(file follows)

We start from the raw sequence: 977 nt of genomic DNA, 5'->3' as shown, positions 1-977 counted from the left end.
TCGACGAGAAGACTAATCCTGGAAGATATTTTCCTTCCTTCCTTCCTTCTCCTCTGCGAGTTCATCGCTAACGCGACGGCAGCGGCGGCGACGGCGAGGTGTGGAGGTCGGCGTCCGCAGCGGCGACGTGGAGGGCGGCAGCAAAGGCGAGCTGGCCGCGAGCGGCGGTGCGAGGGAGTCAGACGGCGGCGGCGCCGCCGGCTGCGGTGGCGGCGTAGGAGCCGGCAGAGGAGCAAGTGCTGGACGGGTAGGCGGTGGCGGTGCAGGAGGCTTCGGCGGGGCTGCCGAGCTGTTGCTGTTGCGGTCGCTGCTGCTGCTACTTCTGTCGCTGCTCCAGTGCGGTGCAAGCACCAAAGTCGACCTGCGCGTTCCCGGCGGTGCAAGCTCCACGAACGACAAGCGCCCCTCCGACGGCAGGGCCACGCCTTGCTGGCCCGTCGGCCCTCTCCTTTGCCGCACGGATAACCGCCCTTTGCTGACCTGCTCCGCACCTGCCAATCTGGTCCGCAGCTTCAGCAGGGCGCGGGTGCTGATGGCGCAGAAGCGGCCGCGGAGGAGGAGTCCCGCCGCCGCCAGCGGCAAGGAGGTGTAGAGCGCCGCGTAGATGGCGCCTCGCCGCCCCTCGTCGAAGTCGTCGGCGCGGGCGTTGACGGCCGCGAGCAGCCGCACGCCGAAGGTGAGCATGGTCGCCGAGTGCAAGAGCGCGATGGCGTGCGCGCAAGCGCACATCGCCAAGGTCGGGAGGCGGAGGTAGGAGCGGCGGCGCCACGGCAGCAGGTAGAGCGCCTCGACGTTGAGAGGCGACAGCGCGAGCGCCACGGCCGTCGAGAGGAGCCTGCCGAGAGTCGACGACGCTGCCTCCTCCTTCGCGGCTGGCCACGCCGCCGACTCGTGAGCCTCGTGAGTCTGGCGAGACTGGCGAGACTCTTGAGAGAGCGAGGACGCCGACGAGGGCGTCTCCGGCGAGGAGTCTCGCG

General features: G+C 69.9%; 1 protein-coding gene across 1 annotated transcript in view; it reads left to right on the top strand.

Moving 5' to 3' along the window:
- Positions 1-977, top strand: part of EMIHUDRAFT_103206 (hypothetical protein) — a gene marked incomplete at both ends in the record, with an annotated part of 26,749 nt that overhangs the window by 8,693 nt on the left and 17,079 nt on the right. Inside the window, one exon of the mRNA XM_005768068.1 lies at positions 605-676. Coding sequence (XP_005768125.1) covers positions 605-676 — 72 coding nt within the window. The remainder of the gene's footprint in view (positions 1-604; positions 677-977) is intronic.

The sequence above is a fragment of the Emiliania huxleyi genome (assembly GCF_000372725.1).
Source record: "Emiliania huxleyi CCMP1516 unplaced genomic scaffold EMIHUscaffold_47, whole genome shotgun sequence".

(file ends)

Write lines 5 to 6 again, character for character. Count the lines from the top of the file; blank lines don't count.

- Positions 1-977, top strand: part of EMIHUDRAFT_103206 (hypothetical protein) — a gene marked incomplete at both ends in the record, with an annotated part of 26,749 nt that overhangs the window by 8,693 nt on the left and 17,079 nt on the right. Inside the window, one exon of the mRNA XM_005768068.1 lies at positions 605-676. Coding sequence (XP_005768125.1) covers positions 605-676 — 72 coding nt within the window. The remainder of the gene's footprint in view (positions 1-604; positions 677-977) is intronic.

The sequence above is a fragment of the Emiliania huxleyi genome (assembly GCF_000372725.1).